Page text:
888 Lakeshore, Grosse Pointe Shores, is a recipient of the Grosse Pointe Historical recognition plaque.
May 08, 2014History lives and thrives in the Grosse Pointes.
The Grosse Pointe Historical Society pays tribute to living history as it recognizes three properties that reflect the variety of buildings in the area.
The individuals and organizations that have with their imagination and creativity sought to preserve and even repurpose these buildings are recognized for their vision at a free program, 7:30 p.m. Tuesday, May 13, at the Grosse Pointe War Memorial.
"We acknowledge the contributions of residents, artists, architects at the Pointes of History presentations," said Greg Jakub, plaque committee chairman.
The Country Club of Detroit will be recognized by the Grosse Pointe Historial Society as a local historical site at 7:30 p.m. Tuesday, May 13, at the Grosse Pointe War Memorial.
Three properties, The Red Crown, The Country Club of Detroit and the Rohns House on Lakeshore, will receive plaques because these properties demonstrate preservation and adaptive reuse. All three are significant in Grosse Pointe history as an outstanding example of an architectural style, a person or business that made a significant community contribution.
The program features photographs, information about the designer and current use. A reception follows the program, at which time property owners and presenters are available to answer questions.
The Red Crown Restaurant, originally a Standard Oil gas station, was built in 1932 by the company. This station, as did all company stations at the time, featured beige brick, red roof tiles and a distinctive façade.
"The Society honors the preservation of this unique building. Its preservation maintains a link to Detroit's automotive heritage and serves as an example of adaptive re-use of an historic structure," Jakub said.
A scale model of the Standard Oil Gas Station, built by Ronald Konopka, will be on display. His model includes miniature cars and uniformed attendants from the 1950s.
The second building to be recognized is the Country Club of Detroit. CCD has a history of "new club houses."
The Red Crown Restaurant will be recognized by the Grosse Pointe Historial Society as a local historical site at 7:30 p.m. Tuesday, May 13, at the Grosse Pointe War Memorial.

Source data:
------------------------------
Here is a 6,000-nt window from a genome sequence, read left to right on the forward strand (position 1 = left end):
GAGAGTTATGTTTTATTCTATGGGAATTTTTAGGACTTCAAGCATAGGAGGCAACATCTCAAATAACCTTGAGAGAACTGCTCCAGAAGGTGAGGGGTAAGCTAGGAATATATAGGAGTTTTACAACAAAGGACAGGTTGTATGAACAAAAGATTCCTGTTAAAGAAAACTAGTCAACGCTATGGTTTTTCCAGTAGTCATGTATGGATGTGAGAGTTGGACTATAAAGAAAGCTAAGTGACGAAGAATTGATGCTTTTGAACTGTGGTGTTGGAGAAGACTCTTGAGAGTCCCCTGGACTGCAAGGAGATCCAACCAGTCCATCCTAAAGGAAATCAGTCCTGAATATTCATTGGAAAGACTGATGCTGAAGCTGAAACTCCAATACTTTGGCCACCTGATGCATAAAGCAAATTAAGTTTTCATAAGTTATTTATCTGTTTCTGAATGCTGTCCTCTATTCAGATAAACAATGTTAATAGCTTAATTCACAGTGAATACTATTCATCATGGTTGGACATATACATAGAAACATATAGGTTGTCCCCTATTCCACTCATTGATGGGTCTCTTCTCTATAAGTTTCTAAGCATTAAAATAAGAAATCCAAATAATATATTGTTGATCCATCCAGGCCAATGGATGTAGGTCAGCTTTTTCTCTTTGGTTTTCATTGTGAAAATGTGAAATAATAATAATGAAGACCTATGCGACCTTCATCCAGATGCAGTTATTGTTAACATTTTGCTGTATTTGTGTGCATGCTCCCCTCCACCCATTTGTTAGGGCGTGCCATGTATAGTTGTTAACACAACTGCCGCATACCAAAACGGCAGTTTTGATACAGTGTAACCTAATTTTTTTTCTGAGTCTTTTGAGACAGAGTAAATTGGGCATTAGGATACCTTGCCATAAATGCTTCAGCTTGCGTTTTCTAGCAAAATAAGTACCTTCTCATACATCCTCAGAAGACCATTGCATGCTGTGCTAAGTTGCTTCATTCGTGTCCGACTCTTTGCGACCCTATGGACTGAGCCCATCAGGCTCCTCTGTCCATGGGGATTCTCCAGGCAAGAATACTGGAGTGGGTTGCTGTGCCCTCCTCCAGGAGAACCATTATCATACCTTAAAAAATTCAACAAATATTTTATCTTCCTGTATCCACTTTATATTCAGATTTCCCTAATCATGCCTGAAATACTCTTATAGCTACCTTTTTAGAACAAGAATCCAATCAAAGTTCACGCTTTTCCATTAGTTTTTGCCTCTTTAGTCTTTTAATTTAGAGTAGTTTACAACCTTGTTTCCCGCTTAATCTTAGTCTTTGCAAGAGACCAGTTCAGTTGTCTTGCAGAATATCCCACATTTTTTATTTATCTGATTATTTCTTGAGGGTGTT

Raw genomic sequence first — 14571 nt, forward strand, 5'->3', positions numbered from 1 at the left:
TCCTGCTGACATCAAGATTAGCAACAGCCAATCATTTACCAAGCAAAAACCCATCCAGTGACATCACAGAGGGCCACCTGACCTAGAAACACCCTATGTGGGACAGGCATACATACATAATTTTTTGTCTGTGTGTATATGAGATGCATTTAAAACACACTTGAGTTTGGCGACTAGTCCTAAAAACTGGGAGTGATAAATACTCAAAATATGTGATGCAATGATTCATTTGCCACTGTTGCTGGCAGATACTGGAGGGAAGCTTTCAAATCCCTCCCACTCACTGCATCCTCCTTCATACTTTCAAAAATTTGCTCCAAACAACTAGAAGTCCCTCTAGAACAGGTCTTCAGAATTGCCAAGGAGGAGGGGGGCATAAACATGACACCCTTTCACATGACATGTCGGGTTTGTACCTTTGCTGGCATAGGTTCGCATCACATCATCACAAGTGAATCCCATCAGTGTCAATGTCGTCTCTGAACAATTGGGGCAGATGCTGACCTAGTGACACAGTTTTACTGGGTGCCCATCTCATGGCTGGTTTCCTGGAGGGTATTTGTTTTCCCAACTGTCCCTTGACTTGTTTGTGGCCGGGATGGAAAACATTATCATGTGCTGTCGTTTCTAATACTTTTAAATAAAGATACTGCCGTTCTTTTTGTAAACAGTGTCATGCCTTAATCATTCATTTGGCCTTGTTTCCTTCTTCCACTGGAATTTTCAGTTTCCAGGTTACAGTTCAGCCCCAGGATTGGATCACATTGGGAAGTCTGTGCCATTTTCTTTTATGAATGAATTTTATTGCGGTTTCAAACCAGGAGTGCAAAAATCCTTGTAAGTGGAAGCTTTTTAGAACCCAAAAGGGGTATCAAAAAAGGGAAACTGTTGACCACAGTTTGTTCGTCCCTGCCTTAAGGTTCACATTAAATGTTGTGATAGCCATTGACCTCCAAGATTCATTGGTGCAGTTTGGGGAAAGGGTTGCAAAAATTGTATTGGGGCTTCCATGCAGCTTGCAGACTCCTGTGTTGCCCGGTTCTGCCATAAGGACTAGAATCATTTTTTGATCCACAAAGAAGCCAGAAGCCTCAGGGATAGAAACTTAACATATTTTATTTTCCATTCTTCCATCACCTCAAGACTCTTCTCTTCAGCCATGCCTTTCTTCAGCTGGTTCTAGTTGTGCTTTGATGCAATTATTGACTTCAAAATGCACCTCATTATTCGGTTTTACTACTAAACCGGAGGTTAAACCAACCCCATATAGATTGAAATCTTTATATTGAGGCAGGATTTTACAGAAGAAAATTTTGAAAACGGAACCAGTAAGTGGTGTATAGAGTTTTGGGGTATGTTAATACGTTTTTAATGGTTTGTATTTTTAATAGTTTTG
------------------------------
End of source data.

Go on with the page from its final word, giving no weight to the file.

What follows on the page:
The club's first home was a building on the lake, near the foot of Fisher Road, built in 1886.
In 1905, the club bought lakeside property and retained Albert Kahn to design the club house.
In 1911, the club bought the Weir farm in order to build a new and better golf course on the "upper" property.
In 1923 the next clubhouse was opened. Kahn designed the clubhouse as an English country estate.
Two years later, a fire gutted the building.
This time the architectural firm of Smith, Hinchman & Grylls was hired. The new clubhouse, again in the old English or Tudor style is recognized as an example of a community landmark.
The third property recognized is the summer home built at 888 Lakeshore. The Hermann C. Rohns house is an example of summer homes built on the lake in the early years of the 20th century.
Rohns, an insurance executive, built the cottage in 1904. The brown shingle style home and carriage house include many Craftsman details. Current owner, Patricia Galvin, has maintained and restored these unique elements.
A slide show of all 84 Grosse Pointe historic landmarks that have received plaques are shown at the event's end.
Properties for consideration are suggested to the historical society by trustees, society members and community members. A list is compiled and the committee vets each nominated property.
The proposed sites are evaluated on three general criteria:
Is it a recognizable historical landmark?
Is the property or one of its former residents associated with events that made a contribution to the history of the community?
Does the property represent the work of an important architect and have artistic value?
The bronze historic plaque markers bear the image of the logo of the Grosse Pointe Historical Society — a French windmill that once stood on the shore of Lake St. Clair in the 1700s.
When a plaque is awarded, a member of the committee meets with the property owner and the plaque is mounted on the building. The plaque becomes part of the property and remains with it as part of its historic legacy.
Susan Bologna, Michael Farley, Ben Gravel, Greg Jakub contributed to this article.